August 25, 2000
New Model Suggests How Prions Take Shape
Howard Hughes Medical Institute (HHMI) researchers at the University of Chicago have identified a new mechanism by which the infective proteins in yeast called prions replicate their structures. The finding may provide a general model for understanding how protein aggregation occurs in several human diseases, including
In an article published in the August 25, 2000, issue of the journal
, HHMI investigator Susan L. Lindquist and her colleagues at the University of Chicago report that prions produce self-perpetuating amyloid fibers by a model that Lindquist's team calls nucleated conformational conversion.
“There have been general theoretical models developed over the last 40 years to describe various protein self-assembly processes, but nobody really had any idea how prion proteins assembled into amyloid fibers.”
Lindquist's team studied the critical domain of
Sup35, a yeast prion that it had previously discovered could transmit heritable characteristics from one generation of yeast to the next. Yeast prions are conceptually
similar to the mammalian prions that have gained notoriety for their roles in such fatal brain-destroying human diseases as Creutzfeldt-Jakob disease and kuru, and in the animal diseases, scrapie and bovine spongiform encephalopathy, or "mad cow disease."
Both yeast and mammalian prions transmit phenotypes via protein-protein interactions in which an abnormally shaped prion protein influences its normal counterpart to assume an abnormal shape. In mammalian prion infection, such abnormal, insoluble shapes cause protein clumping that kills brain cells. In yeast cells, the insoluble prion protein is not deadly; it merely alters a cell's ability to function.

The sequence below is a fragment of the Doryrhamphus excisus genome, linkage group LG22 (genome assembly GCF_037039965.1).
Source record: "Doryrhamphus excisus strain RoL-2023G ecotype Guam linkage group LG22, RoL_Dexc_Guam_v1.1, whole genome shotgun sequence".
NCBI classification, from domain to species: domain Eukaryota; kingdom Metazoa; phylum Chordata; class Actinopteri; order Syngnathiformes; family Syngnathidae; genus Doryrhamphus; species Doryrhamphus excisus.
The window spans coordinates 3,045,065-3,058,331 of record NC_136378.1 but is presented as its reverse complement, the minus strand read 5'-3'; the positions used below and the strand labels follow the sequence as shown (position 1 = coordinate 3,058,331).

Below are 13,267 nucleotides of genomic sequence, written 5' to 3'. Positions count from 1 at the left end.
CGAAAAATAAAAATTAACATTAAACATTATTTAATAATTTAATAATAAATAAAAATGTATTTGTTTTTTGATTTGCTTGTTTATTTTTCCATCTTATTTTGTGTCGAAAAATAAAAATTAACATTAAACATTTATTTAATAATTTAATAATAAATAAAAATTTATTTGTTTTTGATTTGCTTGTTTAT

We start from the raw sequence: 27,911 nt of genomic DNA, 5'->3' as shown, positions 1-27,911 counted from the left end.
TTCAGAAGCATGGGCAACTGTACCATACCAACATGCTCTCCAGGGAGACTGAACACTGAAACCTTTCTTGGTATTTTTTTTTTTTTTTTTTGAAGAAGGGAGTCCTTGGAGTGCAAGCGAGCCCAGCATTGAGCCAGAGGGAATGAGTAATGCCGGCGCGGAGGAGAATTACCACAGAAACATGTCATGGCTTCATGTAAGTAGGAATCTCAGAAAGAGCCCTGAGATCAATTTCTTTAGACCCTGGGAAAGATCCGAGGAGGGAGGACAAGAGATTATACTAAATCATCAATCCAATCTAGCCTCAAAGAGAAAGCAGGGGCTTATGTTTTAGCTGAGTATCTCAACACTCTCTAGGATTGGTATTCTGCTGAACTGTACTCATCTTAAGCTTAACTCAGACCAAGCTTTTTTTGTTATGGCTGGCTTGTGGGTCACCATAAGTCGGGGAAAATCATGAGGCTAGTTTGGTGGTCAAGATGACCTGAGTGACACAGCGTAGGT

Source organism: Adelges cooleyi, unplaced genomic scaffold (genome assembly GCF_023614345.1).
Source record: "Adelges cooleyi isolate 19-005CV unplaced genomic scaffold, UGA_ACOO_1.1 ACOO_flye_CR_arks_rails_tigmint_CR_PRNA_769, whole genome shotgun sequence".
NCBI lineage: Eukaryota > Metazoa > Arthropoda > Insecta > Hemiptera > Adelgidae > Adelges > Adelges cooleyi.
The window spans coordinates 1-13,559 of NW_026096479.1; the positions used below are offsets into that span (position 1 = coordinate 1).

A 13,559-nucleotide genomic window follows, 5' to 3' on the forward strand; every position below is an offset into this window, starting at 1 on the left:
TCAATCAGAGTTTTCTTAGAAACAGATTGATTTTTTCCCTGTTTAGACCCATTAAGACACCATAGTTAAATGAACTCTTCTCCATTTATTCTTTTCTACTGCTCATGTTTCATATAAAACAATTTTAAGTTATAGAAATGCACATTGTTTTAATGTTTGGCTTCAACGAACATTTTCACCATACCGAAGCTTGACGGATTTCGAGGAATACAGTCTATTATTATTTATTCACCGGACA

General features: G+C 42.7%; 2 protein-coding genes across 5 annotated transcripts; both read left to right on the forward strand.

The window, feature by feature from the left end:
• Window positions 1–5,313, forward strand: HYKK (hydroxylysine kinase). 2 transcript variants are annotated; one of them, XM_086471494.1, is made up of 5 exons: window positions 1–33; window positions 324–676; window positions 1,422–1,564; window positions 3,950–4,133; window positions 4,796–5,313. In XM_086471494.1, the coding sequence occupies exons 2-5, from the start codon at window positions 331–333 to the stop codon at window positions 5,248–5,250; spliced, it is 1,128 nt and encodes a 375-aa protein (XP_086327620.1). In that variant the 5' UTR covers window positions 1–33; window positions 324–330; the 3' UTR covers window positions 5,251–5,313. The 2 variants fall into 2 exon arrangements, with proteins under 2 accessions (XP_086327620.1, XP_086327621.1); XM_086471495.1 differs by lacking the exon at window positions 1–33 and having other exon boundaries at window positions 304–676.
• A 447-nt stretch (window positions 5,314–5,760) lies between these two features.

Although there has been a great deal of interest in prions, researchers do not yet know how prion assembly occurs. "There have been general theoretical models developed over the last 40 years to describe various protein self-assembly processes, but nobody really had any idea how prion proteins assembled into amyloid fibers," Lindquist said. The general models suggest that Sup35 might convert to amyloid fibers by growing from single protein elements, called monomers; by assembling on a template; or by collecting on a "nucleus," like crystals growing from a seed. Understanding the amyloid assembly mechanism would have considerable benefits, said Lindquist.
"Mammalian prions constitute a serious health threat, so it's important to understand how they propagate. If our work extends to mammalian prions, such knowledge could offer potential pathways to treatment," she said. "Also, while it is far from certain, at least some other amyloids involved in diseases such as Alzheimer's disease might assemble in this way.
"Finally, the yeast prion represents an entirely novel mode of inheritance that does not depend on the genome, but on proteins. Such a mechanism will likely have a wide influence in understanding some basic biological phenomena."